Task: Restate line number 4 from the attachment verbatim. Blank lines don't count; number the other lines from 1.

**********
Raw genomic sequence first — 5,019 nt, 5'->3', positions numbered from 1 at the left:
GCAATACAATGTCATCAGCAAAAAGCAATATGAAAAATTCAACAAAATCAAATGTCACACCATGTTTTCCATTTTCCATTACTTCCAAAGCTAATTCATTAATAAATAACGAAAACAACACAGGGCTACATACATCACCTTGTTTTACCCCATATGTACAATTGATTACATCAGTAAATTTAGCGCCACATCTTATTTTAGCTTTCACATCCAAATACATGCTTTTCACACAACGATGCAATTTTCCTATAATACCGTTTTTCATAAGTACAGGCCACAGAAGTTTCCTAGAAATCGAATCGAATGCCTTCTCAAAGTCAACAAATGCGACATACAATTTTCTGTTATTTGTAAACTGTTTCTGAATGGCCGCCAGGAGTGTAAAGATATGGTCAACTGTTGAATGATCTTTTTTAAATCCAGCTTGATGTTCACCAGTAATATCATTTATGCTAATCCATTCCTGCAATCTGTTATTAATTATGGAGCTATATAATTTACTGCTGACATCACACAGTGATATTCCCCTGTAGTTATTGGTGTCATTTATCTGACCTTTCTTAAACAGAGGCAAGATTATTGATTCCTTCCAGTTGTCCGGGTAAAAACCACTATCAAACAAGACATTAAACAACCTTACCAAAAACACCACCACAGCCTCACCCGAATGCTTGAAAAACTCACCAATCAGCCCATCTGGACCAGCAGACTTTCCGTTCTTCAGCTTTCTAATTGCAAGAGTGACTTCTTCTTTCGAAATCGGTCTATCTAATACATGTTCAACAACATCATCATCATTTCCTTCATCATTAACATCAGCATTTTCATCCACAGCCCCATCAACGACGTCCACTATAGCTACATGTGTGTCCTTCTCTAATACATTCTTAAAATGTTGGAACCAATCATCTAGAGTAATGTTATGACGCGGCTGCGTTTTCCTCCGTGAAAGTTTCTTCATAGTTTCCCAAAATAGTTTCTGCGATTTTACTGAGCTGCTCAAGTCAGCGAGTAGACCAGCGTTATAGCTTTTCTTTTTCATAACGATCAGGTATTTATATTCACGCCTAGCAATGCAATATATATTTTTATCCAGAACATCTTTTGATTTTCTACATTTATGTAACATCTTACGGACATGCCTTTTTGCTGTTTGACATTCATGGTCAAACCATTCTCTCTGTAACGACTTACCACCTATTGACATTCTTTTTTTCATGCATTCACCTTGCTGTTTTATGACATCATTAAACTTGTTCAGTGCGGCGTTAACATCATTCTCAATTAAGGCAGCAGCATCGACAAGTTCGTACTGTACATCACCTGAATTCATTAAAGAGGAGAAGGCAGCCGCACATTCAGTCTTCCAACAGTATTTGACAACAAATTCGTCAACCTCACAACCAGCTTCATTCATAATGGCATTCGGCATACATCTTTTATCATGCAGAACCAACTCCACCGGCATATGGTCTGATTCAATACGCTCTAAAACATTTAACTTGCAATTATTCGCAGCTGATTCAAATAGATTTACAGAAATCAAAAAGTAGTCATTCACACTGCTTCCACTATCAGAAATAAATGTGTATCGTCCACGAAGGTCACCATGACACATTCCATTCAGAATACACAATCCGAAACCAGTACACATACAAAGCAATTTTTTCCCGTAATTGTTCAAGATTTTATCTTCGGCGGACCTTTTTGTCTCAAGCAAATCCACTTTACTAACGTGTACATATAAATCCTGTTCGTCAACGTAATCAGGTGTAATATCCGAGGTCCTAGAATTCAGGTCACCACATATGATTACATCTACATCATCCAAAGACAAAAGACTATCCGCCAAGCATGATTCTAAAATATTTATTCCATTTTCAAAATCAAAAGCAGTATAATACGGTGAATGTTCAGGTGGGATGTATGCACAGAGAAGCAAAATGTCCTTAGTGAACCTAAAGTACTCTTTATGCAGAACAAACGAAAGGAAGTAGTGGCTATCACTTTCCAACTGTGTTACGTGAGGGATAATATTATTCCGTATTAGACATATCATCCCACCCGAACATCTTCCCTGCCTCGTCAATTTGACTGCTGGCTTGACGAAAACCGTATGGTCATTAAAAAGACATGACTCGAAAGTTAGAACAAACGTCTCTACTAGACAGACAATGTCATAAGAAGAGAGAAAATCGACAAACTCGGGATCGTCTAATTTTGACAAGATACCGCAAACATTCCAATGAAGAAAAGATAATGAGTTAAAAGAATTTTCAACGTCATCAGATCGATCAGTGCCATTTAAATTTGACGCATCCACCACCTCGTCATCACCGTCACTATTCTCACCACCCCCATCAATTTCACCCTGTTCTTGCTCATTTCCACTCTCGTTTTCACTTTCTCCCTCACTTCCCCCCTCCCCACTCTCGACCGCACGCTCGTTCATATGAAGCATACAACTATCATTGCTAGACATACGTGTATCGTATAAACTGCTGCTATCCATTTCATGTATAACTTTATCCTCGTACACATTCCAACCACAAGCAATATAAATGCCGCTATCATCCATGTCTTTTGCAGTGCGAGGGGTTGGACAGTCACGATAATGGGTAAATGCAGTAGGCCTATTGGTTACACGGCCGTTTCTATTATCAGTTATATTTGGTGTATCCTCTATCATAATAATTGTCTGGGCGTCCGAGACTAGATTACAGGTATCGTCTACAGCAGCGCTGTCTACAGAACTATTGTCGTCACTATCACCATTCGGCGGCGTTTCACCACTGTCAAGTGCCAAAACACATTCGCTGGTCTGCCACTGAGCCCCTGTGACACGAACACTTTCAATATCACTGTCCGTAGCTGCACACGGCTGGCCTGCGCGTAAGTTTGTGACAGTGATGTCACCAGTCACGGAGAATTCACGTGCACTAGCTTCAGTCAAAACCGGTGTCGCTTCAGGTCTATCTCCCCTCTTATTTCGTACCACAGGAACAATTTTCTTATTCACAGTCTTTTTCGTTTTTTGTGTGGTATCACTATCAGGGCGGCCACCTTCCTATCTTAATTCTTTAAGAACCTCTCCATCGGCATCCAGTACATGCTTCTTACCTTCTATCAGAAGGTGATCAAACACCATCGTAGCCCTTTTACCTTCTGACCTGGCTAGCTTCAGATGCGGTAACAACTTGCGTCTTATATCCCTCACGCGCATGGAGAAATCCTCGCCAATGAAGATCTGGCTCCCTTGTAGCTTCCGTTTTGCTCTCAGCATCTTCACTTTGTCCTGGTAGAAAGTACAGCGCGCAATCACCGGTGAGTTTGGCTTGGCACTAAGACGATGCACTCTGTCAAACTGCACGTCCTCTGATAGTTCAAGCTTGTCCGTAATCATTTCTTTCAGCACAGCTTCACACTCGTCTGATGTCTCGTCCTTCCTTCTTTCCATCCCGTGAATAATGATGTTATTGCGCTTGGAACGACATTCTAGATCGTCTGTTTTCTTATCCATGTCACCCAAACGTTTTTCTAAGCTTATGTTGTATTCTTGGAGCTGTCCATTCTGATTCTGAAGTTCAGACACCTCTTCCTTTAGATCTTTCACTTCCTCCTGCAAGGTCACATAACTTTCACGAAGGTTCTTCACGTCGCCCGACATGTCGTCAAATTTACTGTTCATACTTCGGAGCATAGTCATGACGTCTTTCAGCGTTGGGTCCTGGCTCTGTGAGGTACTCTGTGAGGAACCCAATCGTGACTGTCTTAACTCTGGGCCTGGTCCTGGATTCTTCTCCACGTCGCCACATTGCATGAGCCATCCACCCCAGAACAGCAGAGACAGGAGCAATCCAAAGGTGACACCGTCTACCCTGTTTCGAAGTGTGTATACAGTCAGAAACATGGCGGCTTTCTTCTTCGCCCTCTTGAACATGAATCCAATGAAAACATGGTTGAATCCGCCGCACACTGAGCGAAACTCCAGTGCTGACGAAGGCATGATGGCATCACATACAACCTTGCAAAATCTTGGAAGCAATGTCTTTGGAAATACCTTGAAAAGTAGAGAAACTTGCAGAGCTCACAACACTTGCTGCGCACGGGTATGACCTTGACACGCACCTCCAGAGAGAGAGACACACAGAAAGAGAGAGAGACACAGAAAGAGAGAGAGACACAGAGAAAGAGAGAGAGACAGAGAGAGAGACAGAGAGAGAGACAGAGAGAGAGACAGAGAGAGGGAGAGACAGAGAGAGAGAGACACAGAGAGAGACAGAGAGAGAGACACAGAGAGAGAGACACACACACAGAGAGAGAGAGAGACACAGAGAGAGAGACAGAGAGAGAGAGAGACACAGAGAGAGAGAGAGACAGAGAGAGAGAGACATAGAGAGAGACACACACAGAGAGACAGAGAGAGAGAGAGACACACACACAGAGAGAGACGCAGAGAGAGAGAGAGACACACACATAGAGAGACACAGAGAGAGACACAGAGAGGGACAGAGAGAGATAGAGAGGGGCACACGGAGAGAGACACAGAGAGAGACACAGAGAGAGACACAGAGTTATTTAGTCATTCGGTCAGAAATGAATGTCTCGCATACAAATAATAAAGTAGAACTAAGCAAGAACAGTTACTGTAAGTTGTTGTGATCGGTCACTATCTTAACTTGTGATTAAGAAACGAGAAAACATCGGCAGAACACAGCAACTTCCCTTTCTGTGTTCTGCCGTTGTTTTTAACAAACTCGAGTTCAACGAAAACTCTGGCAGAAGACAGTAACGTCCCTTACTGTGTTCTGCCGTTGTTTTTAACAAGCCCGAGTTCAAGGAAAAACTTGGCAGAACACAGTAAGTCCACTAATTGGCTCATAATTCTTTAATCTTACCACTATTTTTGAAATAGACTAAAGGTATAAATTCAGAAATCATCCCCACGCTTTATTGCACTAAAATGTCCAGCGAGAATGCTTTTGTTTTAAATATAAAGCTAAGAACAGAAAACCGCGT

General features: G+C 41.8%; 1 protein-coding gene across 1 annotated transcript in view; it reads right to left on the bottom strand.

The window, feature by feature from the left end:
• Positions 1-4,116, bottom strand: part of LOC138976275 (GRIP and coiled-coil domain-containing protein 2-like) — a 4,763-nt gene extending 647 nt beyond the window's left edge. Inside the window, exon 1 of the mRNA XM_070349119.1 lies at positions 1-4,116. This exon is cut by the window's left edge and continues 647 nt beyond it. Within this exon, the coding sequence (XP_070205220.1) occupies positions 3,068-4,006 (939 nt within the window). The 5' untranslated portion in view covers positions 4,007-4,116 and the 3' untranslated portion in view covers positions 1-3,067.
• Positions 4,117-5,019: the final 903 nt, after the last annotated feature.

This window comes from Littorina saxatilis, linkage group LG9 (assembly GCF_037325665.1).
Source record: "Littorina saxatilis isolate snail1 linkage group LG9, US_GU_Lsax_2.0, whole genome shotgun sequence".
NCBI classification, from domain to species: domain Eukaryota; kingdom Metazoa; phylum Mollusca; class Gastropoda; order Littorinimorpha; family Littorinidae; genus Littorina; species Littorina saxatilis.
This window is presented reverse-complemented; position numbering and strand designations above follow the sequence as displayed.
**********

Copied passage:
The window, feature by feature from the left end: